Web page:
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Troubling times

Troubling times

Tesfachew Taffere (PhD) is one of the veteran high-profile Ethiopian economists who served in many international organizations such as the United Nation agencies. Until a few months prior to his retirement, he worked nearly for 30 years at the United Nations Conference on Trade and Development (UNCTAD). His expertise in the field of economics at UNCTAD landed him the directorship of division Africa, the Least Developed Countries (LDCs) and Special Programs. He has written scores of scholarly articles in those areas. As part of his responsibility regarding the annual publication of UNCTAD’s reports on LDCs, trade and development, among others, Tesfachew frequents Ethiopia and many developing nations to make a case for and voice UNCTAD’s position. Tesfachew was in Addis in his role as an advisor to the Secretary-General of UNCTAD to launch the 2016 Trade and Development Report, one of the flagship publications of the organization. The findings of the report are gloomy concluding that the planet has become a troubled place where many economies and trade activities are disrupted across the board. Consecutive declines in the prices of commodities, sustained low level of economic growth in many developed countries entwined with political instabilities have earned 2016 the unenviable reputation of a dangerous time to live in, the report claims. Similar concerns are true when it comes to the situation of Ethiopia, Tesfachew says. He is of the view that political conflicts need to be addressed before it’s too late. Undertaking reconstruction efforts afterwards has never helped any country recover fully from the trauma, he notes. Birhanu Fikade of The Reporter caught up with Tesfachew to learn more about the impacts of political conflicts and their likely downsides for a country should they prolong.

The Reporter: - You came to Addis to launch the 2016 Trade and Development Report (TDR), one of UNCTAD’s flagship research outputs.  The report’s part that struck me most is the claim that this year is “a year of living dangerously”. I find this to be an ominous sign. Tell us a couple of things that make this year dangerous. 

Tesfachew Taffere: - The annual report looks at trends in economic as well as trade and development around the world. It mostly focuses on developing countries from the global perspective. We described 2016 as a year of living dangerously because after nearly five years of consistent decline in trade, much more so in the past two years, we are witnessing across the world economic and trade performances which need to be adjusted downwards further in terms of growth. Trade has been growing only by 1.5 percent. This year the U.S. growth rate has to be adjusted a little bit downward to one percent and Europe around 0.7 or 0.8 percent. Even in Africa where growth has been robust in the past 10 to 12 years it has now declined to around two percent on average. North Africa’s growth hovers around the 1.7 percent mark while sub-Sahara Africa on average again grew by 2.5 percent. But of course there are a few countries that are performing much better. Ethiopia, Rwanda and Uganda can be mentioned in this regard. From the whole, including the likes of China, the amazing performers of Asia have all had to adjust downwards. China’s growth at the end of this year is estimated to be 6.2 percent which, though comparatively high, is very low for China. In a nutshell, this is partly why 2016 has become a troubling year. Why troubling and living dangerously? Because after the 2008 financial crisis the downturn has become more unavoidable. We were however expecting by now a full-fledged recovery, swing in the assumption that commodity prices would go up while advanced countries were expected to start growing. It was also hoped that the Euro crisis was to be normalized. Eight years after the crisis what we have seen is the contrary. That is why we are signaling this year as dangerous. We will see what happens next year but the changes are very worrying.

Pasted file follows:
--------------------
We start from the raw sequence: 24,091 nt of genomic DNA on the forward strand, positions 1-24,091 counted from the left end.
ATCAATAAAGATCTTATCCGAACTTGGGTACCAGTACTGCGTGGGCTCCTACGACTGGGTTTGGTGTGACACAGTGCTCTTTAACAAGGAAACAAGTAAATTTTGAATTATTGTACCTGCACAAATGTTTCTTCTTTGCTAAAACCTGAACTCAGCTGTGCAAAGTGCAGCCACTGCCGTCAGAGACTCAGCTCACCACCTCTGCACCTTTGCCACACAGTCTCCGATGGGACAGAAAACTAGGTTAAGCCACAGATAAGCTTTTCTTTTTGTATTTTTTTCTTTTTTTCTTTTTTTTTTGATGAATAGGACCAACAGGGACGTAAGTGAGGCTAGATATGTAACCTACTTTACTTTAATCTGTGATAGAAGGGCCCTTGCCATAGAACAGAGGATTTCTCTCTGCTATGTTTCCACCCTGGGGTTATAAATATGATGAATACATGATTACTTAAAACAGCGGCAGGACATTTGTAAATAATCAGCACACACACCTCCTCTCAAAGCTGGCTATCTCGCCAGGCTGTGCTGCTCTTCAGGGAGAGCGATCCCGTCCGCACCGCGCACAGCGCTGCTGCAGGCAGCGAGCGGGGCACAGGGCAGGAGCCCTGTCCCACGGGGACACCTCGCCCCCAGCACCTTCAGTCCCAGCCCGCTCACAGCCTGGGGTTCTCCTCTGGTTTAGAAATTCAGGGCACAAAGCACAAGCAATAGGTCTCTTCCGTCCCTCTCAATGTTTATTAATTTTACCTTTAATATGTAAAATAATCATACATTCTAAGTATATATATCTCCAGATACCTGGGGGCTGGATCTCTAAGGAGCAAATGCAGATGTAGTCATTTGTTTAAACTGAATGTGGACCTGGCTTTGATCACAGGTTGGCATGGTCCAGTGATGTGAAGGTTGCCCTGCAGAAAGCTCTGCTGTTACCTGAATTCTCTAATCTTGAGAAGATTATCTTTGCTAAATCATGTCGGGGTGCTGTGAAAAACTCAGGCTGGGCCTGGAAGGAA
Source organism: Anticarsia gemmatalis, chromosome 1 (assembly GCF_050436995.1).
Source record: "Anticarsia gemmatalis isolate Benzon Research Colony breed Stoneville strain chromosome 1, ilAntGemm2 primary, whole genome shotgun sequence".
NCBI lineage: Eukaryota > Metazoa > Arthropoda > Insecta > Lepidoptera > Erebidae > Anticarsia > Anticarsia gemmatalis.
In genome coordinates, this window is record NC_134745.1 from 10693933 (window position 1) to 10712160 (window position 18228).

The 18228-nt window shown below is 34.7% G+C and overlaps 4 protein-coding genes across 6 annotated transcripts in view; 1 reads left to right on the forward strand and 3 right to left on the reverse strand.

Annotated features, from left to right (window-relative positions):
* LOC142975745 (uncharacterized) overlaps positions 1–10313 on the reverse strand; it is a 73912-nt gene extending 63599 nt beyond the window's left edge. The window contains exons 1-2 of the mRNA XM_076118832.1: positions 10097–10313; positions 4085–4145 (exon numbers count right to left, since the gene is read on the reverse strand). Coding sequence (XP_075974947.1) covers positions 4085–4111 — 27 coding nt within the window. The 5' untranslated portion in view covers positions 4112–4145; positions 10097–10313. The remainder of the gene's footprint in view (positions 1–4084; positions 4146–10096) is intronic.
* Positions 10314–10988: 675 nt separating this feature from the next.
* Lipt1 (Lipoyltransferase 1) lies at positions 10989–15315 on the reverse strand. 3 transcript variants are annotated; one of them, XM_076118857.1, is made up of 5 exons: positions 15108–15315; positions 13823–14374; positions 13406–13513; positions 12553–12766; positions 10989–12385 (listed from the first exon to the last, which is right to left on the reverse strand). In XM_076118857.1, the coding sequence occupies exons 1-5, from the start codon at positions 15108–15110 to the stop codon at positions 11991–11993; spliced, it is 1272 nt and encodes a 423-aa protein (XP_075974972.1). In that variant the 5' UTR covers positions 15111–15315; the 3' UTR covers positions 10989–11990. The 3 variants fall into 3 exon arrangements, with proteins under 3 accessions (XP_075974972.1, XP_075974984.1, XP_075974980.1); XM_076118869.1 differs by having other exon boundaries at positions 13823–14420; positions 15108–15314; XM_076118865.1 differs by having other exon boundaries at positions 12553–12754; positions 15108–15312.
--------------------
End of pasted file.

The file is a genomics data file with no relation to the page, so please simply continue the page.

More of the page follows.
There is an adage that holds as long as consumption is there commodities will always enjoy a certain level of demand and that consequently prices are going to rebound. But now that does not seem to be happening. What went wrong?

The global economy is in a bad shape. Investment and trade are not growing. Outputs are not growing as they ought to have. The main problem for us, as stated in the report, is the issue of aggregate demand, which is consumption. It remains subdued and we think that the advanced economies being resourceful and very rich and having the capacity are the once that are stimulating growth by creating more demand. The reaction of many advanced countries in the past six or seven years was directed towards dealing with the crisis by taking a cautious policy approach. The crisis was fuelled by a fast growing debt. The private sector debt and somehow the public sector have resulted in a financial crisis that morphed into a real economic crisis. But back in 2008, the crisis started with the financial sector due to the free flow of capital and that in turn created imbalances in the exchange rate to affect many economies. Many banks speculated financial flows against real investment in economic activities. That, together with the subprime crisis of the real estate sector in the US, has contributed to the global economic crisis. The government has been stimulating demand by lowering interest rate and allowing banks to lend a bit more freely to buy homes in the US. In such a way the advanced countries attempted to stimulate growth. China, together with fast growing countries like Brazil and Argentina, were able to sell to these countries manufactured goods at cheaper prices. That meant that China and others needed to import most of the raw materials required. Such was how growth has been so far stimulated even in Africa and other places. But the moment advanced countries started to reduce government expenditure, the moment private sector started to be careful about investment in the aftermath of the crisis, the moment they started shedding labor and unemployment, the moment prices went down some of the properties began to be repossessed by creditors. People were forced out of their jobs making it difficult for them to pay mortgages. They began to buy and consume less. That in turn means less demand and less demand results in less supply which in turn results in less production. If production declines there will be less demand for raw materials resulting in decreases in prices. Everything in the global economy is interlinked to affect every corner of the global society. Hence, to answer your question yes decline in consumption or aggregate demand is the cause of the problem and that is why trade is lower now than it was before the crisis. The solution lies in stimulating economies so that demand is created. But this doesn’t mean that the accumulated debts should be ignored. They have to be paid. But waiting until they are fully paid off will subdue growth and further intensify the problem.